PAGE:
We dive into the world of kitchens to ensure you are getting it right – the first time
The kitchen plays a central role in the house, and has evolved into a multi-use space where we cook, eat, entertain and even relax. It is critical that the design, colours and textures found in this space tie in with the rest of the home. This doesn’t mean, however, that you can’t make a statement with surface materials, just that you need to consider the way the space interacts with the rest of your interior.
Your kitchen should be a user-friendly, efficient and enjoyable space in which to relax and work. There are three important points to bear in mind when planning this work space:
+ Keep the distances short: create the shortest route between frequently used items.
+ Get the ergonomics right: there is no need to put extra strain on your body.
+ Take advantage of hardware and products designed to help you make the most of your kitchen space.
Think carefully about how you plan on using your kitchen. There is no point in it looking great if it isn’t practical or doesn’t suit your lifestyle and family needs.
The working triangle has long been a key consideration when it comes to planning and designing our kitchens. Emerging from efficiency experts who tracked the average housewife’s steps in the kitchen, the working triangle identified a natural pathway between the fridge, oven and sink. The distance between the three points of the triangle, and how easy it is, or isn’t, to reach them is still a measure of kitchen efficiency some seventy years later.
The sides of your working triangle don’t have to be equal, but experts suggest that the total distance between the three points should range from 12-23 feet. For example, your sink might be four feet from the fridge, the fridge eight feet from the oven, and the oven only three feet from the sink: making a total of 15 feet.
Today we are often building or renovating our kitchen space to include secondary workstations – within the primary kitchen or tucked away in a scullery. In these instances take care to ensure your triangles don’t create a collision course should both workstations be in use at once.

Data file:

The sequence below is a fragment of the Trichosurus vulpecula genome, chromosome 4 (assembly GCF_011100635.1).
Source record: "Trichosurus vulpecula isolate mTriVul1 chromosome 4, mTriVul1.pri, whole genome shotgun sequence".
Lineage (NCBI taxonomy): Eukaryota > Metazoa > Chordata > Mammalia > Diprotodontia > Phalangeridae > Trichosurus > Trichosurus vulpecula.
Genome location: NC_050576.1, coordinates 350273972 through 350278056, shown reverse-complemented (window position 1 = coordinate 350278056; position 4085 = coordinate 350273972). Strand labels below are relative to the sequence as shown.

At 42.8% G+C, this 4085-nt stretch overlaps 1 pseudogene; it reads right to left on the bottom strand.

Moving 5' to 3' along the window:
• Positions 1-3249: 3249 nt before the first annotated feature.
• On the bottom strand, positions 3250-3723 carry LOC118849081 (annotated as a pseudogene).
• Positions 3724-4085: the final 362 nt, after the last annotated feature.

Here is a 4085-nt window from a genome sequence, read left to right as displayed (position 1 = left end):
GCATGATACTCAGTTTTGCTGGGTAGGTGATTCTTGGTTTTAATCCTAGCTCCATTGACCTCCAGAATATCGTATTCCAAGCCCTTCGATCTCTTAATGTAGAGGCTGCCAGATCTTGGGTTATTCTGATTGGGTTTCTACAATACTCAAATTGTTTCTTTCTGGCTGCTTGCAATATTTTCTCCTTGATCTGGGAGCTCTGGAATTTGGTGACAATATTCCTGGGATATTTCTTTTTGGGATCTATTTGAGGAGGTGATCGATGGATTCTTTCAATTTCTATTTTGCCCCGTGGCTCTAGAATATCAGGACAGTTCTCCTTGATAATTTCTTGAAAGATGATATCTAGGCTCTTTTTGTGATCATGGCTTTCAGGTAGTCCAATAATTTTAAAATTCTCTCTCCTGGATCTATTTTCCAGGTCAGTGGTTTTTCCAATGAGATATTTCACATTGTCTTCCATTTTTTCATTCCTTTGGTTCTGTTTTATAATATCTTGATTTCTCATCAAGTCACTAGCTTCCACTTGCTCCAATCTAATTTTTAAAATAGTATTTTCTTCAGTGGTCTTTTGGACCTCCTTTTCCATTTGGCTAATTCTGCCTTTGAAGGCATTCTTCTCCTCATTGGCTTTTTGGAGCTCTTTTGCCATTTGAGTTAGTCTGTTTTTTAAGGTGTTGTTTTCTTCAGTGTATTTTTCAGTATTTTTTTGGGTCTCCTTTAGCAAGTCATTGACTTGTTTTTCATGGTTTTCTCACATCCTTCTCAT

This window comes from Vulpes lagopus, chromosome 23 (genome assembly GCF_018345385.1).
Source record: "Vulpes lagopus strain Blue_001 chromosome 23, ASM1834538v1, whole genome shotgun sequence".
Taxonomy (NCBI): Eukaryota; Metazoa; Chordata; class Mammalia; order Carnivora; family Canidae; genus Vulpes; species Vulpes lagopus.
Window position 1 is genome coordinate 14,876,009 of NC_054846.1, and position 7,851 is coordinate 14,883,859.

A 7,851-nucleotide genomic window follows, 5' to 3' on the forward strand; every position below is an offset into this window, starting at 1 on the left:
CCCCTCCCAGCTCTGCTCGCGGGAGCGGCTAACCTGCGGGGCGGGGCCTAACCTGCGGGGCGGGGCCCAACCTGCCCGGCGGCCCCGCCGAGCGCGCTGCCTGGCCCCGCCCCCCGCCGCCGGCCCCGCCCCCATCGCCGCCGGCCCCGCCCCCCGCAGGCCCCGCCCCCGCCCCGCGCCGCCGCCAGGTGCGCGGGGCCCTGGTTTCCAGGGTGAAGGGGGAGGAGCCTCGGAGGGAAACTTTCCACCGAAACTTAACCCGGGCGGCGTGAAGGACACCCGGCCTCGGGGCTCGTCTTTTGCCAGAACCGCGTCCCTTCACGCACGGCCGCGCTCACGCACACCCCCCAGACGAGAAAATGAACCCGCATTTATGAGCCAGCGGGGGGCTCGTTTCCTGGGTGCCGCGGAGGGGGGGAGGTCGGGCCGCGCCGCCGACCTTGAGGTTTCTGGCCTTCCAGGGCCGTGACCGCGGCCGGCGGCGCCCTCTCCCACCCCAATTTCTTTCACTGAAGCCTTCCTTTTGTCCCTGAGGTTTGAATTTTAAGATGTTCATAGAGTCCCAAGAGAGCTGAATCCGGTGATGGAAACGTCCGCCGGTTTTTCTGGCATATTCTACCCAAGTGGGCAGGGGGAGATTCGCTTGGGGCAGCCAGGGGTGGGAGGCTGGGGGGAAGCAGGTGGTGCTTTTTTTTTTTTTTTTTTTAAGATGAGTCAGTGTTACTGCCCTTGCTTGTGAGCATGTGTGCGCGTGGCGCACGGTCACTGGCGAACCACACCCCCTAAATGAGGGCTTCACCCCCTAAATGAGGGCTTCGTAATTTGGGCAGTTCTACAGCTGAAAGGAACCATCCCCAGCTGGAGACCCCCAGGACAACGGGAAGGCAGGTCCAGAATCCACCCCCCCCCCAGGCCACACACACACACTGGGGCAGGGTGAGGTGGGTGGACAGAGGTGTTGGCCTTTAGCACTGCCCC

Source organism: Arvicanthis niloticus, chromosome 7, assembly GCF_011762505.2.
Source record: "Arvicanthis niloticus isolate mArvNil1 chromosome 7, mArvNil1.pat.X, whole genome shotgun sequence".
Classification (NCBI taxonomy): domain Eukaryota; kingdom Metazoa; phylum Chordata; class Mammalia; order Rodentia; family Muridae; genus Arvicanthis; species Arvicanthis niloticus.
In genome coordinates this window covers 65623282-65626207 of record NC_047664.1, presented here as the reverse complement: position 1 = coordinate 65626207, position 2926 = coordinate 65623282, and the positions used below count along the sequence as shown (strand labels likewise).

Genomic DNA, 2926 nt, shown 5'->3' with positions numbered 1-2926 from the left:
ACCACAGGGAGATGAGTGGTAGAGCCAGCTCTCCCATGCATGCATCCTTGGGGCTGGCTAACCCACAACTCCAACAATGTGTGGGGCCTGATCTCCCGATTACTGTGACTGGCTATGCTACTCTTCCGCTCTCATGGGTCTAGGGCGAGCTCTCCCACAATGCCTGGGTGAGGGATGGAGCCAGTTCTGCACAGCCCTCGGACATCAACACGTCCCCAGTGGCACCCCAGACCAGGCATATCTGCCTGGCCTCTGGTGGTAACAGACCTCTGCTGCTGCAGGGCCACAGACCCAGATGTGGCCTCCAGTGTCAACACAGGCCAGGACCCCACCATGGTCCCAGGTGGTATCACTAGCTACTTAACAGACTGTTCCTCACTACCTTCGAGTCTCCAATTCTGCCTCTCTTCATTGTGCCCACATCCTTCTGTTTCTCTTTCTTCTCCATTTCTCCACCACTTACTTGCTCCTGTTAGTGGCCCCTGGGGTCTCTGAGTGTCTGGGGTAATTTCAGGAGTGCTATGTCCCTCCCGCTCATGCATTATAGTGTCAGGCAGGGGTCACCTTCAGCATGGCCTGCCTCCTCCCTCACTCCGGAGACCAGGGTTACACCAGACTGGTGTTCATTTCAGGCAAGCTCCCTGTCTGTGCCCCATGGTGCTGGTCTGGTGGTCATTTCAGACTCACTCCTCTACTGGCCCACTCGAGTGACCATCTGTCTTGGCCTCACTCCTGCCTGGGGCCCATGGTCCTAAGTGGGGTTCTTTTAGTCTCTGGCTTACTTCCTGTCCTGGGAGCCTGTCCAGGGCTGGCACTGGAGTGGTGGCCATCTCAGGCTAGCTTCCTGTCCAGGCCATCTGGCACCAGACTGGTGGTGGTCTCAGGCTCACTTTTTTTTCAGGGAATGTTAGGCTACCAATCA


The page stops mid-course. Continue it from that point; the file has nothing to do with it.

HANDY HINT: Install lights inside your cabinetry so you don’t have to hunt around in the dark for small items.
While the space you have for your kitchen will often dictate the shape and layout, it is essential that you engage the experts to ensure you are not only maximising your space and creating an efficient kitchen, but that you are creating a layout that will suit your needs and those of your family.
‘A home should work from the inside-out and the outside-in’, explains Nick Yardley from Yardley and Foster. ‘Adding value and style to your home, the kitchen is an essential space to get right – and, it is critical that you, and your designer, not only look at the kitchen itself, but the home as an entirety. Our role as architectural designers is to look at the space as a whole – to visualise possibilities and opportunities to optimise your space.’
Charlotte Neale from Palazzo Kitchens & Appliances is quick to agree. ‘While ultimately you, the client, will have the final say and lead the way through the different stages of the design, a kitchen designer offers an extra set of trained eyes to notice things that you may not.’
While your tapware needs to be in proportion with your sink, like everything in the kitchen this is a balance of design and functionality. A modern design generally lends itself to more angular taps, while rounder taps are ideal for more traditional designs.